Hurried early shave by lamplight, a bolted breakfast, after which I accompanied our Company Qr. Master to Alexandria by car and then up to Kom el Dik Fort (about 10 minutes). Here we proceeded to take over from the 5th Manchester's, a business which took until afternoon and in the end showed us that there was a mop short in one room another brush over in another. One thing was certain there was a great shortage of lamps and glasses. By the time the Company had arrived or rather the fort detachment, those remaining being chiefly specialists e.g. Signallers, Machine Gunners etc. A similar detachment of C. Companygoes to Ras el Tin today to guard the compound there. Am told it is a decent barracks up there. It is also said that these two places will be worked by us and the 8th L.F.'s each a fortnight in turn. Kom el Dik is a very old fort, situated on a sudden sharp hill in the centre of the town. It can only be approached from the front by a gradual incline. In former days it must have been a great stronghold. It's present use beyond providing various guards, I cannot say, unless it is to have a number of men in the town in case of emergency. The guards we furnish are Main - at a Government Building in one of the busiest streets. Prison - a strong guard at a native prison some ½ hour away. (Visiting day is a treat here I believe). Cable - where the telegraphic Cable enters the sea. Marconi - a guard over a wireless station which has since been disbanded. In addition to these there is a guard at the port, one sentry being on the top. The fort which overlooks a small Mosque set amid old tombs struck me as being unhealthy. It would appear to have got into a bad state, though recentlyefforts have been made to improve it. There are three storeys connected by a flight of narrow stone steps. The upper rooms are small and low and with so many men they are inclined to be crowded. There are six of us in a small room at the top. Some have a bedstead, while each is given an old sack filled with straw to serve as a mattress. There is a good cookhouse, a small canteen and stores, a small fire engine and a little hut close by serves as the Sergeant's Mess. The barman at the wet canteen is a "nipper" whose head just about reaches the counter top. "Bully Beef" and bread, our meals today. Rations are supplied from Mustapha Barracks daily.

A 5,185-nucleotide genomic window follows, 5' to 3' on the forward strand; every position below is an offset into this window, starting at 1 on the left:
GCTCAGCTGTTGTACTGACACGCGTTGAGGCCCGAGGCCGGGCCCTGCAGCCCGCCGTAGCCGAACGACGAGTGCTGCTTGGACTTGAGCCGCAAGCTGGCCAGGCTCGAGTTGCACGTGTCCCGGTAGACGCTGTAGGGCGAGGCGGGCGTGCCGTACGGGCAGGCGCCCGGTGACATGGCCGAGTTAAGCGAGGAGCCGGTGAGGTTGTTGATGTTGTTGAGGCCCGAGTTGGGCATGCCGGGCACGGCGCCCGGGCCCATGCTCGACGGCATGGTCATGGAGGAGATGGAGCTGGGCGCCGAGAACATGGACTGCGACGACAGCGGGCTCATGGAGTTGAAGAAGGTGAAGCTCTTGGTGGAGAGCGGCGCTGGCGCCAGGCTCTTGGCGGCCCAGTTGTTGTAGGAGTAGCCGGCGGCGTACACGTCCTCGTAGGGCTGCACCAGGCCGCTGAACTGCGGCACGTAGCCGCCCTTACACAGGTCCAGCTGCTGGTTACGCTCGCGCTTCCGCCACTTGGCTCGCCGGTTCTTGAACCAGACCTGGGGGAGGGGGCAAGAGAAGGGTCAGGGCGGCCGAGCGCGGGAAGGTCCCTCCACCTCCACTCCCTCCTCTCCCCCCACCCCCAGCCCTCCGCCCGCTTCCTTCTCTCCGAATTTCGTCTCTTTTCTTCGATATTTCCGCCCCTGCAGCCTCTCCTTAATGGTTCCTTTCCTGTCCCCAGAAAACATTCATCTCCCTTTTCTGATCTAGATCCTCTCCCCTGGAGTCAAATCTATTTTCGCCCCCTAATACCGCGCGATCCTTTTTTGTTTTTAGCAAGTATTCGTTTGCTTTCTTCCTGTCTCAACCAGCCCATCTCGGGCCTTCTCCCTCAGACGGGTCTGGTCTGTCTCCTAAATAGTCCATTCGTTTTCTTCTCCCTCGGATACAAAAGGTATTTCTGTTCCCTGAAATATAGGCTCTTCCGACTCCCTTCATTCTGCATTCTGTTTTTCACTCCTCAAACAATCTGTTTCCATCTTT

Friday 22nd January